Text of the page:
How does the proxy work?

The extra thing in this package is that it lets you get access to the generated source. You can insert the lines

String generatedSource = factory.getGeneratedSource();

to print out the generated proxy class which is after some formatting is this:

package com.javax0.djcproxy;

class PROXY$CLASS$A extends com.javax0.djcproxy.ProxyFactoryTest.A implements com.javax0.djcproxy.ProxySetter {
    com.javax0.djcproxy.ProxyFactoryTest.A PROXY$OBJECT = null;
    com.javax0.djcproxy.MethodInterceptor PROXY$INTERCEPTOR = null;

    public void setPROXY$OBJECT(java.lang.Object PROXY$OBJECT) {
        this.PROXY$OBJECT = (com.javax0.djcproxy.ProxyFactoryTest.A) PROXY$OBJECT;


    public void setPROXY$INTERCEPTOR(com.javax0.djcproxy.MethodInterceptor PROXY$INTERCEPTOR) {




    private com.javax0.djcproxy.MethodProxy method_MethodProxyInstance = null;

    public int method() {

        try {
            if (null == method_MethodProxyInstance) {
                method_MethodProxyInstance = new com.javax0.djcproxy.MethodProxy() {
                    public java.lang.Object invoke(java.lang.Object obj, java.lang.Object[] args) throws Throwable {
                        return ((com.javax0.djcproxy.ProxyFactoryTest.A) obj).method();

            return (int) PROXY$INTERCEPTOR.intercept(
                    PROXY$OBJECT, PROXY$OBJECT.getClass().getMethod("method", new Class[]{}),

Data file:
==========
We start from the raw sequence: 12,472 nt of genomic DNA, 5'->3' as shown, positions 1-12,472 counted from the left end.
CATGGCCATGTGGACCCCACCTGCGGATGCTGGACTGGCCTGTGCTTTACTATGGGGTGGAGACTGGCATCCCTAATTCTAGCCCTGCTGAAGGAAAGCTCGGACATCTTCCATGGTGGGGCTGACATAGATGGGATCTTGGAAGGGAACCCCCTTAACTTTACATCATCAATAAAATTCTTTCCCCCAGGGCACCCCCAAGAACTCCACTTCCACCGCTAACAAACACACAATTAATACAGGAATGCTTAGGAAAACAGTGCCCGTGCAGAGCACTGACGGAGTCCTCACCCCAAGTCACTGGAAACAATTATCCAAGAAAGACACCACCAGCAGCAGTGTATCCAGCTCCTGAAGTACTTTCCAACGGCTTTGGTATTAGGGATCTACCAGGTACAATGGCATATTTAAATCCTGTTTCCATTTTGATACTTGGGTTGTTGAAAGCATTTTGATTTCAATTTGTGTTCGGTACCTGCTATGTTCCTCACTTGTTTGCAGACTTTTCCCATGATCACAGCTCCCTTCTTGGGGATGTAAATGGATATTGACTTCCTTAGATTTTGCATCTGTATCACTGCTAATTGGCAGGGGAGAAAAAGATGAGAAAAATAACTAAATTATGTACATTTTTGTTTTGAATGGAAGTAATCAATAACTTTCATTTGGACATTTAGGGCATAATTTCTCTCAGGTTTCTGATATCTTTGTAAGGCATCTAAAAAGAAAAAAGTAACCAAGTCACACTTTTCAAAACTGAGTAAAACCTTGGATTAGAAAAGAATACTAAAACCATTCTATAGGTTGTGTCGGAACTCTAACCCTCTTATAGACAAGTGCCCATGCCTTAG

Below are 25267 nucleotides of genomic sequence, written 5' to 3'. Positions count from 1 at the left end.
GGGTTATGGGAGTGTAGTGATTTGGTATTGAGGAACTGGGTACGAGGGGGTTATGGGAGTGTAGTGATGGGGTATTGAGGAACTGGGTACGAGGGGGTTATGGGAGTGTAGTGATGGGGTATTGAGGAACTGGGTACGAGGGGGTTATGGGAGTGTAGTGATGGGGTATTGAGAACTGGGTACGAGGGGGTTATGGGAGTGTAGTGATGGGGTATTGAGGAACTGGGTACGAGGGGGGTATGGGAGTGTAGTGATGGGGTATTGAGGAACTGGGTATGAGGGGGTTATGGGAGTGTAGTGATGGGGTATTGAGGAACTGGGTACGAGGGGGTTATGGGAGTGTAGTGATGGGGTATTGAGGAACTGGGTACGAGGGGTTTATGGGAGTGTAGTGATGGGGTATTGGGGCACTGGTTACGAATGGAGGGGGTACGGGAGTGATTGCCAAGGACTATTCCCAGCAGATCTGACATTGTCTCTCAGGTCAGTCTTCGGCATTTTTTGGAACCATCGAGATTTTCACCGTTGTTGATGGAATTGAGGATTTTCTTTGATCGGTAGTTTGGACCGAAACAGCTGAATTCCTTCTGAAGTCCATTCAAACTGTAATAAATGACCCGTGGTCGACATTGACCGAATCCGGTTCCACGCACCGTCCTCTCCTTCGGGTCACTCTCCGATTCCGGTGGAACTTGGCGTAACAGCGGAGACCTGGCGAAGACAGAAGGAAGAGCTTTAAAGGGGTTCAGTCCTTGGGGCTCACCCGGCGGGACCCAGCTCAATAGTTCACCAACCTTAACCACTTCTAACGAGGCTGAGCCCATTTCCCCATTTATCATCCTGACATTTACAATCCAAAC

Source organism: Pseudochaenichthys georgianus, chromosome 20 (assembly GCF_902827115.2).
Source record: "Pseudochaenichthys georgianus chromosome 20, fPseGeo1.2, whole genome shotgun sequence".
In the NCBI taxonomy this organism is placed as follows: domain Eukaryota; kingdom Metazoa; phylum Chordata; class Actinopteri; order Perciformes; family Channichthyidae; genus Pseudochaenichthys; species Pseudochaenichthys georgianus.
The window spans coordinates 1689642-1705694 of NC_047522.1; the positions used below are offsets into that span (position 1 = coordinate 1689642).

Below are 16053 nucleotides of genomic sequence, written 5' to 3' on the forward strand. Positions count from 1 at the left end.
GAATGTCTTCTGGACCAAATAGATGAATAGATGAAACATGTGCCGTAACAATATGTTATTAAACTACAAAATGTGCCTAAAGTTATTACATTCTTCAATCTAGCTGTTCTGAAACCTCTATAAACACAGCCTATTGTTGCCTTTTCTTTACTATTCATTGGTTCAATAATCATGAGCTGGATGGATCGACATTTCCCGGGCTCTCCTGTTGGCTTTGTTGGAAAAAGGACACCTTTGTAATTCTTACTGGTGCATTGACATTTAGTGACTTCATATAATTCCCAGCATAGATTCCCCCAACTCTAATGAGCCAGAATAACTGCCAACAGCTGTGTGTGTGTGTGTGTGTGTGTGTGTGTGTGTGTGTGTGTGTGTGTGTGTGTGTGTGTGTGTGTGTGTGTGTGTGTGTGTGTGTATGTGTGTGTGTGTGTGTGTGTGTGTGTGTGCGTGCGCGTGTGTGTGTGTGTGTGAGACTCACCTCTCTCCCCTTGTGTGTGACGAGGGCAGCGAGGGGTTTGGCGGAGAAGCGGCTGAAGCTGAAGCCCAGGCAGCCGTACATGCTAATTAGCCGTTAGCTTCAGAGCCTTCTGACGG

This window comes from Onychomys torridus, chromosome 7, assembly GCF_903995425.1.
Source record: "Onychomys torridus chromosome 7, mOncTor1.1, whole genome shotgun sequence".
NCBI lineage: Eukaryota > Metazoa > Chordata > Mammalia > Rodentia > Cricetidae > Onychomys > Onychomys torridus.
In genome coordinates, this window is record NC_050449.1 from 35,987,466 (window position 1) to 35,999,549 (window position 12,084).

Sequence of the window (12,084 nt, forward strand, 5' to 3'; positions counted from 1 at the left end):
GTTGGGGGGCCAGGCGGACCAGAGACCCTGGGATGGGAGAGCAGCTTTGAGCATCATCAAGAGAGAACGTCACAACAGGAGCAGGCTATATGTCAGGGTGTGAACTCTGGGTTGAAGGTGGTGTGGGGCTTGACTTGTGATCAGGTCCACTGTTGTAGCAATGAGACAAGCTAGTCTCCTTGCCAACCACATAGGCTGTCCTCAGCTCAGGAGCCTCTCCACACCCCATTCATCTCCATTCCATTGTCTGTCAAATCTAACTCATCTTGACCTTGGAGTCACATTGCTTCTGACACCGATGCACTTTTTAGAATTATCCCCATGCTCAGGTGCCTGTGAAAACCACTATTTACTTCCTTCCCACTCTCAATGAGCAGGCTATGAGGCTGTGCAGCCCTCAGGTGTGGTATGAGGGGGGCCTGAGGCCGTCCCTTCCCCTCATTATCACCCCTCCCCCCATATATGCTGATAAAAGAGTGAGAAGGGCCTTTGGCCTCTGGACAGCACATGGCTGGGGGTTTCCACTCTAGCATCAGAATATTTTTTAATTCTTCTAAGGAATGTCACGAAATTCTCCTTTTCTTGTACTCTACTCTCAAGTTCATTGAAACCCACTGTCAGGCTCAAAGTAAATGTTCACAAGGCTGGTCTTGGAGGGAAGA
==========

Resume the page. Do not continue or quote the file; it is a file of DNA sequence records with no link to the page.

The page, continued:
new Object[]{}, method_MethodProxyInstance);
        } catch (Throwable e) {
            throw new RuntimeException(e);


... other overridden methods deleted ...


Note that the class A is a static nested class of ProxyFactoryTest for this generated code.

The interesting code is the overriding of the method method(). (Sorry for the name. I have no fantasy to have a better name for a method that does nothing.) Let’s skip the part where the method checks if there is already a MethodProxy instance and if is missing it creates one. The method method() actually calls the interceptor object that we defined, passing the proxied object, the reflective method object, the arguments and also the method proxy.

What is the method proxy

The name may be confusing first because we already have an “object” proxy. There is a separate method proxy for each method of the original class. These can be used to invoke the original method without reflective call. This speeds up the usage of the proxies. You can also find this call and a similar mechanism in cglib.


The implementation has some flows, for example the late method proxy instantiations have no advantage really but the same time may hurt in case of multi-thread execution of the proxies. It could also be possible to create a proxy object that not only extends a class but also implement arbitrary interfaces (perhaps some that is not even implemented by the extended class). The implementation is used in some other hobby opensource project also available on github about which I may write in the future. They are more demonstrative, educational and proof of concept projects than production code. If you have anything to say on the implementation, the ideas, or just any comments, please reward me with your comments.

Reference: Creating proxy object using djcproxy from our JCG partner Peter Verhas at the Java Deep blog.